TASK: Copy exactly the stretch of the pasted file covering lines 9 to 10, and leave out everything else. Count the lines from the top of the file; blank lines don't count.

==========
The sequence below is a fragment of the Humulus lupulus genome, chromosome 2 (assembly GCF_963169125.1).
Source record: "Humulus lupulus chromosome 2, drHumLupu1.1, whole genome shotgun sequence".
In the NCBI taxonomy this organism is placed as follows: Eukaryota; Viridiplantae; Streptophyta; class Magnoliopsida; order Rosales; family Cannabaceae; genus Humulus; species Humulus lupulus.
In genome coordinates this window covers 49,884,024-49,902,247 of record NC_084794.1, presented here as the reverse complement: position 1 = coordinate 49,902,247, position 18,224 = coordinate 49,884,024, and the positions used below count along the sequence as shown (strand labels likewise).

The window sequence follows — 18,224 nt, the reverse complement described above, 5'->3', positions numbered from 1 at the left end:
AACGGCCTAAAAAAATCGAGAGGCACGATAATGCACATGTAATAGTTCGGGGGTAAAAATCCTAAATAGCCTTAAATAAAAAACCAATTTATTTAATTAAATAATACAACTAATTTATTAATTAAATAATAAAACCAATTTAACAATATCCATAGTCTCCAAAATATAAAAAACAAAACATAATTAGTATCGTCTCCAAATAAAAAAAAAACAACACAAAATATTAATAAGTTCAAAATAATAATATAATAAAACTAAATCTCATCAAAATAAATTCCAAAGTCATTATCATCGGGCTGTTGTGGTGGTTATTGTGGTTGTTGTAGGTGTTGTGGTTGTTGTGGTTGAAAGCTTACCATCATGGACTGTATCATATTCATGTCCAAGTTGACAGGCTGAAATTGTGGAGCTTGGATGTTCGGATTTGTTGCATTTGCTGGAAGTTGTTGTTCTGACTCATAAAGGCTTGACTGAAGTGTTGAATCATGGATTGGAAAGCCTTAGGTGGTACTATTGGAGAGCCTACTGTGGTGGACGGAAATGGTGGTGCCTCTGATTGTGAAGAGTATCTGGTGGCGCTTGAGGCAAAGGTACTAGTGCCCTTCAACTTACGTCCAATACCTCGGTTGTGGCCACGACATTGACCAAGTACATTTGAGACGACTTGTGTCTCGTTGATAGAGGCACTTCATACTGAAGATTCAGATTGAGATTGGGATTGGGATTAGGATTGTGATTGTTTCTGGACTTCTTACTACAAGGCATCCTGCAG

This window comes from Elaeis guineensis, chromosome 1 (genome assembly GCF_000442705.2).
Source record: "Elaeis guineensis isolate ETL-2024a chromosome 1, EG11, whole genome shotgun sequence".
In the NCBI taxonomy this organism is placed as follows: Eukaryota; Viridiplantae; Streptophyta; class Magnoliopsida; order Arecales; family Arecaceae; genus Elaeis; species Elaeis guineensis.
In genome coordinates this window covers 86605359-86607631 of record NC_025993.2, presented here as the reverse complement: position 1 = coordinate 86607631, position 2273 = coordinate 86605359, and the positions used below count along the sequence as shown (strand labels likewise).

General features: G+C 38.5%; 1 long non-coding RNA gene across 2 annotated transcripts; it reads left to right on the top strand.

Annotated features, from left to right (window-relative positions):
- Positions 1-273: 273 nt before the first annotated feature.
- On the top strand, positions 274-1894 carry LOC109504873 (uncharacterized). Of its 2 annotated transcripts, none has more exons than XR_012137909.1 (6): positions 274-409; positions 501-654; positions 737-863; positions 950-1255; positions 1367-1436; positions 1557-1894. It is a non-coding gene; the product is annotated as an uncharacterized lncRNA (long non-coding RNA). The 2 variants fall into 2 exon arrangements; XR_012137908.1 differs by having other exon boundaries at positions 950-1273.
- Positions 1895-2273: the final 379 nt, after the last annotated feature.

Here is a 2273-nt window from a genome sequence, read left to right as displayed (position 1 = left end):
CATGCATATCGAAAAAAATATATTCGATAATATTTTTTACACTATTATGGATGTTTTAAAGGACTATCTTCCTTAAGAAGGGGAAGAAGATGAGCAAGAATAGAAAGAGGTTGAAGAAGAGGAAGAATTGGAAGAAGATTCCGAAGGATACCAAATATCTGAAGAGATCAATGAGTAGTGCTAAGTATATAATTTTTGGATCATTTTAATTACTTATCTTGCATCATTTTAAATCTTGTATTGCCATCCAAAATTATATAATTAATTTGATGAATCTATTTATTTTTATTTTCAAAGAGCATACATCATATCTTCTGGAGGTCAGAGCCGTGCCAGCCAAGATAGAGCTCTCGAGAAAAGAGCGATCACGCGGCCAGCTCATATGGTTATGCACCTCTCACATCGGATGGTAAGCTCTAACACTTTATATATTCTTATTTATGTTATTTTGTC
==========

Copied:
In the NCBI taxonomy this organism is placed as follows: Eukaryota; Viridiplantae; Streptophyta; class Magnoliopsida; order Arecales; family Arecaceae; genus Elaeis; species Elaeis guineensis.
In genome coordinates this window covers 86605359-86607631 of record NC_025993.2, presented here as the reverse complement: position 1 = coordinate 86607631, position 2273 = coordinate 86605359, and the positions used below count along the sequence as shown (strand labels likewise).